Squeaking springs pierce the air in the garage of Tommy Chong’s stately home in L.A.’s Pacific Palisades. Dressed in a pair of cuffed blue jeans, a black tee, a dark grey button-up, and black and red high-top Nikes—a youthful skate style that his late guitarist friend and collaborator Gaye Delorme turned him onto—the white haired 77-year-old comedian, actor, writer, director, musician, activist, and stoner icon is illustrating how to use a funky exercise contraption he built 20 years ago to train his legs for mogul skiing. Holding his torso erect, he simulates the movement of skiing over quick, bumpy courses by pushing down vigorously on an old skateboard deck suspended from a pipe frame by four metal coils. On the floor next to him lay 40- and 50-lb. dumbbells. Chong, who started lifting weights when he was 16 and played hockey into his late 60s, says he works out every other day.
Were it not for the beige ostomy pouch cover that occasionally peeks out as his shirt rises, Chong would seem the picture of senior health. He’s worn the pouch since last October, when he had surgery to remove a rectal tumor and reroute his colon. A vocal Bernie Sanders supporter, he jokingly refers to his new waste disposal accessory as “The Donald,” because, like Trump, “it’s always full of hot air and bullshit.” The anatomical transformation causes depression in some patients, but Chong doesn’t appear to be masking any underlying discomfort with his humor. “I don’t mind it at all, other than the cosmetic thing,” he says. “But my wife doesn’t appreciate it. She’s like, ‘Your bag is showing.’ It’s a trip. It’s almost like a sex change operation, because all of a sudden now, I’m spotting like women do. It’s like Tampax. I don’t use a toilet, I don’t sit down, ever. I kind of miss that. That used to be my meditation period.”
As vibrant and good-humored as Chong is, mortality is on his mind this morning. The world has just learned that David Bowie, another influential countercultural icon, has succumbed to liver cancer. Chong believes our spirits “travel to the next incarnation,” but there remains much that he wants to do before departing from his body. Sharing the many smoking apparatuses that he crafts and displays in his garage workspace, from kombucha bottle bongs to elegant hand-carved pipes, in an art exhibit is one such goal. “I’ll be the Andy Warhol of bongs,” he jokes. He has no timeframe for such a show, just a sense that the clock is ticking. “I got to do it before I die,” Chong says. “When I heard about David Bowie it gave me a little kick in the butt to get going. We don’t have that much time.”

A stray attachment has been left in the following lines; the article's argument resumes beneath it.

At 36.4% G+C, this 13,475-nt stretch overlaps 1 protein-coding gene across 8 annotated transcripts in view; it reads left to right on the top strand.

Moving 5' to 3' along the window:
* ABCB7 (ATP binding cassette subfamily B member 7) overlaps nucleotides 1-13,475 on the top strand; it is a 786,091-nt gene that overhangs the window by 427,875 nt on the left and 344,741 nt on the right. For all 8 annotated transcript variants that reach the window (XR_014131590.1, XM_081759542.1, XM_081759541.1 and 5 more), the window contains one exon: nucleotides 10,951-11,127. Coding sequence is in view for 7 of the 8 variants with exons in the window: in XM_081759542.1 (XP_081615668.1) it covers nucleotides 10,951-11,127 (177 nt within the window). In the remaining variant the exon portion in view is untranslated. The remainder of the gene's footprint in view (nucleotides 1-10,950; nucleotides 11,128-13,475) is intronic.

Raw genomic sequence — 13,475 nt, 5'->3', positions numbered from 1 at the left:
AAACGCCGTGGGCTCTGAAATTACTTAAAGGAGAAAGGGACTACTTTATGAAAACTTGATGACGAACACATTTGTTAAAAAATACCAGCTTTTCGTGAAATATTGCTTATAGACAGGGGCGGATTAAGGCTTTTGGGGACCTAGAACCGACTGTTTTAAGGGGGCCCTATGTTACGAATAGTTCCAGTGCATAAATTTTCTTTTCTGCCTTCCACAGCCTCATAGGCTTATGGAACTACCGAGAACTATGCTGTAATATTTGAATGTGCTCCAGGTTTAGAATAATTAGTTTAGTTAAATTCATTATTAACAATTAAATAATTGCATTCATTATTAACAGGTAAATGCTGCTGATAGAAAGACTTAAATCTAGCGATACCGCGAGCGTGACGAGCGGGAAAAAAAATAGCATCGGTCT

Whatever else he accomplishes in his life, Thomas B. Kin Chong, born in 1938 in Edmonton, Alberta, Canada, has already made a more profound impact upon society than most people ever will. His classic 1970s and ’80s comedy albums and films like Up in Smoke (1978), Cheech and Chong’s Next Movie (1980), and Nice Dreams (1981), as one half of the duo Cheech and Chong, with Richard “Cheech” Marin, focused heavily on their enjoyment of marijuana, as well as the criminalization of the plant and related paranoia, particularly for non-white smokers (Chong is half Chinese, Marin is Mexican American). A beloved outlaw entertainer, Chong has used his platform to promote marijuana’s medical and recreational values and to fight for its decriminalization. In 2003, he became a marijuana martyr when a government sting focused on drug paraphernalia targeted him as the famous face and financier of his son Paris Chong’s glass bong and pipe company. To prevent his son and his wife, comedian and actress Shelby Chong, from being prosecuted, he signed a plea deal and served nine months in federal prison for conspiracy to distribute drug paraphernalia. He was curiously the only first-time offender caught up in “Operation Pipe Dreams” to go to prison (Chong plans to petition President Obama for a pardon).